Format

Send to

Choose Destination
BMC Complement Altern Med. 2015 Apr 26;15:132. doi: 10.1186/s12906-015-0654-z.

Quality of life, sense of coherence and experiences with three different treatments in patients with psychological distress in primary care: a mixed-methods study.

Author information

1
Institute of Health and Care Sciences, Sahlgrenska Academy, University of Gothenburg, Gothenburg, Sweden. tina.arvidsdotter@vgregion.se.
2
Research and Development Unit, Primary Health Care Fyrbodal, Vänersborg, Sweden. tina.arvidsdotter@vgregion.se.
3
Research and Development Unit, Primary Health Care Fyrbodal, Vänersborg, Sweden. bertil.marklund@vgregion.se.
4
Department of Primary Health Care, University of Gothenburg, Gothenburg, Sweden. bertil.marklund@vgregion.se.
5
Institute of Health and Care Sciences, Sahlgrenska Academy, University of Gothenburg, Gothenburg, Sweden. charles.taft@medicine.gu.se.
6
Research and Development Unit, Primary Health Care Fyrbodal, Vänersborg, Sweden. sven.kylen@vgregion.se.

Abstract

BACKGROUND:

Psychological distress is associated with impaired health-related quality of life (HRQL) and poor sense of coherence (SOC). In a previous study, we found that therapeutic acupuncture (TA) and an integrative treatment that combined TA with person-centred approach in a salutogenic dialogue (IT) alleviated anxiety and depression significantly more than conventional treatment (CT) in primary care patients. Here, we report on secondary analyses regarding the HRQL and SOC from that previous pragmatic randomised controlled trial (RCT).

METHOD:

Quantitative and qualitative design. One hundred twenty patients were referred for psychological distress. Quantitative analyses were performed at baseline and after 8 weeks of treatment using the SF-36 mental component summary (MCS), physical component summary (PCS) and the Sense of Coherence-13 (SOC) questionnaires. Qualitative manifest content analyses were based on open-ended questions-"Have you experienced any changes since the start of the treatment? Will you describe these changes?"

RESULTS:

No baseline differences were found. At 8 weeks, both the IT and TA groups had statistically better scores and greater improvement from baseline on the MCS and SOC than the CT group. The effect sizes were large. No significant differences were found between the IT and TA groups or in relation to the PCS. SOC was highly correlated with the MCS but not with the PCS. Dropout rates were low. The experiences of the intervention resulted in four categories: Being heading back; Status quo; Feeling confirmed; and Feeling abandoned, with 13 related subcategories.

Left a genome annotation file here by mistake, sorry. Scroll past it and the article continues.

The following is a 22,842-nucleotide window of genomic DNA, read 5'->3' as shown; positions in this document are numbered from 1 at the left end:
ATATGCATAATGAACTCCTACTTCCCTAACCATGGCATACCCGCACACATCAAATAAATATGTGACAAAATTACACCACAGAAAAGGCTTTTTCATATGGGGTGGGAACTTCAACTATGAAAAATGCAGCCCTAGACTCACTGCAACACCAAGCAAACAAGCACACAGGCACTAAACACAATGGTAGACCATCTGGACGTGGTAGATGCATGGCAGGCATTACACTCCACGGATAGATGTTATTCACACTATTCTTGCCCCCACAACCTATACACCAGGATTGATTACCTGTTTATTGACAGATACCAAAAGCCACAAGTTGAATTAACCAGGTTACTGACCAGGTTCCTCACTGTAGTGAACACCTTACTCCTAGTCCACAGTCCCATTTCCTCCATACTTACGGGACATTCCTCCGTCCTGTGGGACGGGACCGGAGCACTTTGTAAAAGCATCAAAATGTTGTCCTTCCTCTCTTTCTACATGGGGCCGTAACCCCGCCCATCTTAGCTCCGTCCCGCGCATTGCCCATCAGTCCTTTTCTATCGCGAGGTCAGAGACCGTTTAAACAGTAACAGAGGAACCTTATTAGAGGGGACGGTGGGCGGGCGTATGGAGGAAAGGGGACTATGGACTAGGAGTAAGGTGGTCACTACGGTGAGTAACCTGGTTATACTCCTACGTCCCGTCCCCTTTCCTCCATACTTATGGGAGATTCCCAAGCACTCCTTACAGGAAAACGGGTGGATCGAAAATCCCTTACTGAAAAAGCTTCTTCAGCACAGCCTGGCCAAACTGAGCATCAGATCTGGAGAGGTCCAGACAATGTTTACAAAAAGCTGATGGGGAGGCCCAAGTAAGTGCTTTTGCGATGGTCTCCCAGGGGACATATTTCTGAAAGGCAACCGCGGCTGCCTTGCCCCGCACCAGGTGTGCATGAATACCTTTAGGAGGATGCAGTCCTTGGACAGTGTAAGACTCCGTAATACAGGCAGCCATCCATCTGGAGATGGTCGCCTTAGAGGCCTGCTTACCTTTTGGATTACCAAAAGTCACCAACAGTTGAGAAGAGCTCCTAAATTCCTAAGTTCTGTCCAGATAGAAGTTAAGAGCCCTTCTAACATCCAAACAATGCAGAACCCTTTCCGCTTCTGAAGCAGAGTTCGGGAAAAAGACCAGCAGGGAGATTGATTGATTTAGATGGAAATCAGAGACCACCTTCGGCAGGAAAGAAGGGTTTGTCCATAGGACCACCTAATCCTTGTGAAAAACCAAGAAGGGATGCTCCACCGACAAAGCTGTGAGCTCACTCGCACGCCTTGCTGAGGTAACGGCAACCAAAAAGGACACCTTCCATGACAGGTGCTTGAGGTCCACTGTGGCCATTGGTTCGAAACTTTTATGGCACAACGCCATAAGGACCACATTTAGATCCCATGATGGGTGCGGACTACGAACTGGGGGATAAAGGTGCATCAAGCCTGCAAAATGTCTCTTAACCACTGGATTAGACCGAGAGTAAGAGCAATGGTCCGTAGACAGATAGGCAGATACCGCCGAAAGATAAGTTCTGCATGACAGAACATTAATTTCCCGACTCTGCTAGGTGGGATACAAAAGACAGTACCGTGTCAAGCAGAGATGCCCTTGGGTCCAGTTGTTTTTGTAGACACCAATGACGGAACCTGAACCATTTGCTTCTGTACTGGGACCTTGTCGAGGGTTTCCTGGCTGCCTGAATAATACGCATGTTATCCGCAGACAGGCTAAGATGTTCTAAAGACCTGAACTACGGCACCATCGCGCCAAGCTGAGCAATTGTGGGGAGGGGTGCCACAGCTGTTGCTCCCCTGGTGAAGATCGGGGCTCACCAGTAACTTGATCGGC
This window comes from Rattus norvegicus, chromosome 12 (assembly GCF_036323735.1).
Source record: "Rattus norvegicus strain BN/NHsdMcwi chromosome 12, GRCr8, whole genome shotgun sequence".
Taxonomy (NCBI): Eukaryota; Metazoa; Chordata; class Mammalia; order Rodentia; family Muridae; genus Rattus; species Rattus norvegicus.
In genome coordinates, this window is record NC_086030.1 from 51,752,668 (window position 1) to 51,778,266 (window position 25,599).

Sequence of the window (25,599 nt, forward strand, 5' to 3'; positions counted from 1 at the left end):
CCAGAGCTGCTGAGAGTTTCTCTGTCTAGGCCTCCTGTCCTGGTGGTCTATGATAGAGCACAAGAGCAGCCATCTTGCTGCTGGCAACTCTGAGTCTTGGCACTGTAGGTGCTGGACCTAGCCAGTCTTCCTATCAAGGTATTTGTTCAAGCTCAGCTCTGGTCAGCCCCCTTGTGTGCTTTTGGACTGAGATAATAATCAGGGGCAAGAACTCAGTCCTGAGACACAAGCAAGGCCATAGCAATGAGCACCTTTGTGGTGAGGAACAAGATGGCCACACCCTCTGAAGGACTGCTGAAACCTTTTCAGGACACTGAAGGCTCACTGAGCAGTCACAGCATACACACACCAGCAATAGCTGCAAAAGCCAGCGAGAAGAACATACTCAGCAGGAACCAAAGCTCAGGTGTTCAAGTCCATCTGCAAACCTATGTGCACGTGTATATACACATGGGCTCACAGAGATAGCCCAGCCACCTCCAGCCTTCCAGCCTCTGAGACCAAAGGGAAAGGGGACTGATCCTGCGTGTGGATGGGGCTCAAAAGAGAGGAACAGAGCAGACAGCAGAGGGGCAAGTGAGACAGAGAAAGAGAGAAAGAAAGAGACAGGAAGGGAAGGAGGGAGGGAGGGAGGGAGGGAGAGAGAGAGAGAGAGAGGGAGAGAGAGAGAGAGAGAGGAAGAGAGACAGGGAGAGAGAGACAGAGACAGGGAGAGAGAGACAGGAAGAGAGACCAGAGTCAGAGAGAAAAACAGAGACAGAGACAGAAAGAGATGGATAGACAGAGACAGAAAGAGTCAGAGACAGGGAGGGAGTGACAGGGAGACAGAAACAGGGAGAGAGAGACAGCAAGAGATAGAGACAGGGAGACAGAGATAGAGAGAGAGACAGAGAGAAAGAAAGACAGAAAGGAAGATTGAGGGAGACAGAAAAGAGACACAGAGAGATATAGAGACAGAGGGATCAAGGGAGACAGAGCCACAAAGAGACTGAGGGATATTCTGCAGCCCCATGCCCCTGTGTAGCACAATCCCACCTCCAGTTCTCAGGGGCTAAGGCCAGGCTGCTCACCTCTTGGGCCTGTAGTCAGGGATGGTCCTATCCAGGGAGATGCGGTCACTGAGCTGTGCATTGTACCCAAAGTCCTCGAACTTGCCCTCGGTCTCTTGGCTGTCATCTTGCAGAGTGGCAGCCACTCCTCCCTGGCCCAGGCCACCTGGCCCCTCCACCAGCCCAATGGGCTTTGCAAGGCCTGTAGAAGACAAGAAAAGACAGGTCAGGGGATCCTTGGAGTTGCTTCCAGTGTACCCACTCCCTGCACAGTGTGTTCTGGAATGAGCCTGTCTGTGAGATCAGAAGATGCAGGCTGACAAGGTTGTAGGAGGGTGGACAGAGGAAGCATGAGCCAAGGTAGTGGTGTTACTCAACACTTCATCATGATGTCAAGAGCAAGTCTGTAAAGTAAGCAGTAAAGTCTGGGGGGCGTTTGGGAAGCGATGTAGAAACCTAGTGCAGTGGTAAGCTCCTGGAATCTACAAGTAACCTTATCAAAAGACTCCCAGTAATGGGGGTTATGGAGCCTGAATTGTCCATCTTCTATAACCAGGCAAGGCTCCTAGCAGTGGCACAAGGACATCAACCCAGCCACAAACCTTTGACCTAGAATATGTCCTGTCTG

CONCLUSION:

IT and TA seem to improve sense of coherence and mental health status in primary care patients with psychological distress, whereas CT appears to be less beneficial. IT and TA appear to be well-accepted and may serve as useful adjunct treatment modalities to standard primary care. Our results are consistent with much of the previous research in highlighting a strong relationship between SOC and mental health status. The written qualitative data described feeling confirmed and feeling increased self-efficacy, self-care and faith in the future. Those in the CT group, however, described feeling abandoned, missing treatment and experiencing increased emotional and physical problems. More research is needed.

TRIAL REGISTRATION:

ISRCTN trial number NCT01631500.

PMID:
25928131
PMCID:
PMC4467206
DOI:
10.1186/s12906-015-0654-z
[Indexed for MEDLINE]
Free PMC Article

Supplemental Content

Full text links

Icon for BioMed Central Icon for PubMed Central
Loading ...
Support Center